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5 places that defined Atlanta's culture as you know it

Despite being perpetually paved over with new construction, Atlanta has a colorful pop culture past that brought together music, sports and Hollywood.

Whether it was the Sex Pistols launching their U.S. tour at the Great Southeast Music Hall in 1978, rasslin’ and roller derby at the Municipal Auditorium, George Burns performing stand-up at the Playboy Club or disco dancers doing the hustle at Burt Reynolds’ nightspot, Burt’s Place, the stories run deep.

This story originally appeared in the March/April 2016 edition of Living Intown Magazine. 

Here’s a retrospective of five hotbeds of creativity and spectacle — some still standing, some not — that helped ignite the embers of Atlanta’s culture.

1. The World of Sid & Marty Krofft

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CNN Center’s 205-foot escalator didn’t always whisk guests on a tour of the cable media giant. On May 26, 1976, it began shuttling visitors to the World of Sid & Marty Krofft, a surreal indoor theme park light years ahead of its time. The Krofft brothers, producers of trippy Saturday morning TV kiddie fare (“H.R. Pufnstuf,” “Land of the Lost”), poised themselves to be psychedelic versions of Walt Disney. Presiding over their own vertically stacked park, the Kroffts invited guests to experience this family-friendly venue for flights of fancy. Attractions included a mind-bending take on a circus sideshow, a ride inside the inner workings of a giant pinball machine, Pufnstuf’s Living Island Adventure ride, and a Crystal Carousel inhabited by mystical creatures. However, due to dwindling attendance, technical issues and other problems, the $14 million creation shut its doors in less than six months.

Memorable moment: A who’s-who of 1970s stars gathered at the gala opening, including Tony Orlando, Ernest Borgnine, and Donny and Marie Osmond. The Atlanta Symphony Orchestra backed Kate Smith as she sang “God Bless America.”

2. The Royal Peacock

Although currently a dance club, the original Peacock showed off its plumes as the prime location for Atlanta’s rhythm and blues scene. It originally opened in 1937 as the Top Hat, showcasing top black acts of the day such as Louis Armstrong and Cab Calloway. In 1949, it transformed into the Royal Peacock, becoming Atlanta’s answer to Harlem’s Apollo Theater. Howlin’ Wolf, Ray Charles, Sam Cooke, Etta James, Otis Redding, the Supremes, and Ike and Tina Turner made up just a small sampling of acts that graced the intimate stage. When the Sweet Auburn district went into economic decline during the 1970s, the Peacock’s original luster faded with it.

Memorable moment: On Feb. 24, 1964, the night before he knocked out Sonny Liston in Miami for the World Heavyweight Title, Muhammad Ali celebrated a day early at a Peacock performance by an Atlanta bluesman, the late Julius “Lotsa Poppa” High.

3. Ponce de Leon Park

Long before stores and restaurants lined Midtown Place shopping center, the area’s atmosphere hung with the smell of peanuts and Cracker Jacks, as well as the roar of crowds seeing home runs and line drives. Locals lovingly referred to the baseball field at Ponce de Leon Park as “Poncey,” which provided the home to the Atlanta Crackers minor league team and the Atlanta Black Crackers of the Negro American League. The ballpark opened its doors in 1907 and operated until the Crackers moved to Atlanta Stadium in 1965. A looming magnolia in deep center field, just outside of the playing area, still stands along the BeltLine.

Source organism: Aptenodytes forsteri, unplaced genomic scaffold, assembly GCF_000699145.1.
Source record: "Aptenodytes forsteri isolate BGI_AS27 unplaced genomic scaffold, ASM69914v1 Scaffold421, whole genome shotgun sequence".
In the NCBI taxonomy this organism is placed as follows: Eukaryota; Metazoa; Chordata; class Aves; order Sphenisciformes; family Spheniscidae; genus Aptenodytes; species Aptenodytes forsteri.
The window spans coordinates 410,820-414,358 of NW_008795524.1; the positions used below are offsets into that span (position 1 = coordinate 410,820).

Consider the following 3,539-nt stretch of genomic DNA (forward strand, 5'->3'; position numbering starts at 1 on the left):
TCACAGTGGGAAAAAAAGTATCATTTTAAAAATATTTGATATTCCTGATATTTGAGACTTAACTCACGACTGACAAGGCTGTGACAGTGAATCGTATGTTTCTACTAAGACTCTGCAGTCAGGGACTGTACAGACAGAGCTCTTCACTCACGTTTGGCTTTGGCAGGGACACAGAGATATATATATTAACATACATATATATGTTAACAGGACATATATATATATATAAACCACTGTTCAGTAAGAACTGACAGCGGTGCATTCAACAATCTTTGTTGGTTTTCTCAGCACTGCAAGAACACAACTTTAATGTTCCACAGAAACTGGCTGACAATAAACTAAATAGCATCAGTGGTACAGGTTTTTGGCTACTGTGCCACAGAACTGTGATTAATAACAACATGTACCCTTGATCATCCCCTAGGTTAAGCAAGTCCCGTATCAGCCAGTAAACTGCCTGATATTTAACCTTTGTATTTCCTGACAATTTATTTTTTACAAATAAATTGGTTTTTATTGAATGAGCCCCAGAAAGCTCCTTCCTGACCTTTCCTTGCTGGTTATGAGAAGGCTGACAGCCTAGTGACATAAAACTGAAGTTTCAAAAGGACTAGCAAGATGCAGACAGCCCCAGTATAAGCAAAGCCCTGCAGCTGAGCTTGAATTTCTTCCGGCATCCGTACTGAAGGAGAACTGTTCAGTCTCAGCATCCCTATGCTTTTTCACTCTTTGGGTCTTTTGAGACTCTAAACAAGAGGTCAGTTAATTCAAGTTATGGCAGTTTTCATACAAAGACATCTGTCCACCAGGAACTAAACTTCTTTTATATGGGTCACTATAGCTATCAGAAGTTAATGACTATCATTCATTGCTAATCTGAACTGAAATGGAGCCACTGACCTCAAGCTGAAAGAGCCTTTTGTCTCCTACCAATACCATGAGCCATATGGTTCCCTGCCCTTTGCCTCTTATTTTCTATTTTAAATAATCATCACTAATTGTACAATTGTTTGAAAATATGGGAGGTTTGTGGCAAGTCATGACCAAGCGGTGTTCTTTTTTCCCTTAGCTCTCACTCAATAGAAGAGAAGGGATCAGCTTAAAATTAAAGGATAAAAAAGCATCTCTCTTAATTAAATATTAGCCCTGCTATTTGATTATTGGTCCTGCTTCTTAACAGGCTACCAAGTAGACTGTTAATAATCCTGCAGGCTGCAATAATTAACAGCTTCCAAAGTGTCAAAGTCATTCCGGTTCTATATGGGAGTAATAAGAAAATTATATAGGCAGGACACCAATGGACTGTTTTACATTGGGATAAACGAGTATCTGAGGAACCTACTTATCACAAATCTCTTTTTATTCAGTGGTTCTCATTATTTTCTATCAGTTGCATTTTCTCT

Memorable moment: On April 8, 1949, the Atlanta Crackers faced off against the Brooklyn Dodgers. During this three-game exhibition series, Dodgers player Jackie Robinson, the major league’s first black athlete, would take the field, breaking the color barrier.

4. Loew’s Grand Theater

Originally opened in the late 1800s as DeGive’s Grand Opera House, this lavish venue saw a second life as a movie palace beginning in the 1920s. Form the corner of Peachtree and Forsyth streets, the Loew’s Grand served as the first local screening spot for iconic films, including “Singin’ in the Rain,” “Ben-Hur” and “Doctor Zhivago.” By the early 1970s, it began segueing into a hotspot for exploitation cinema along the lines of “Blacula,” “Enter the Dragon” and “Shaft.” Damaged by fire in 1978, the theater was demolished, and today the Georgia-Pacific Tower occupies its former real estate.

Memorable moment: On Dec. 15, 1939, a reported crowd of approximately 300,000 gathered outside of the Loew’s Grand for the Atlanta premiere of “Gone With the Wind.” Although stars, including Clark Gable and Vivian Leigh, were in attendance, its black performers were notably absent due to segregation. Gable reportedly threatened to skip the event but was encouraged to go by black co-star Hattie McDaniel, who won the Academy Award for Best Supporting Actress for the film.

5. Alex Cooley’s Electric Ballroom

The Georgian Terrace Hotel hosted the post-premiere gala of “Gone With the Wind” in 1939, as well as lauded guests such as President Calvin Coolidge and F. Scott Fitzgerald. In 1974, however, late concert promoter Alex Cooley turned up the volume by opening Alex Cooley’s Electric Ballroom in the hotel’s Grand Ballroom. Rockers who would go on to pack arenas — think Billy Joel, Kiss, Electric Light Orchestra, Steely Dan, Fleetwood Mac and others — took the stage. The venue unplugged in 1979 and became the Agora Ballroom, which closed in 1983.

Memorable moment: Cooley often shared a story that during a Bruce Springsteen performance, the Boss asked Cooley if he could turn off the cash registers, because they were making too much noise.

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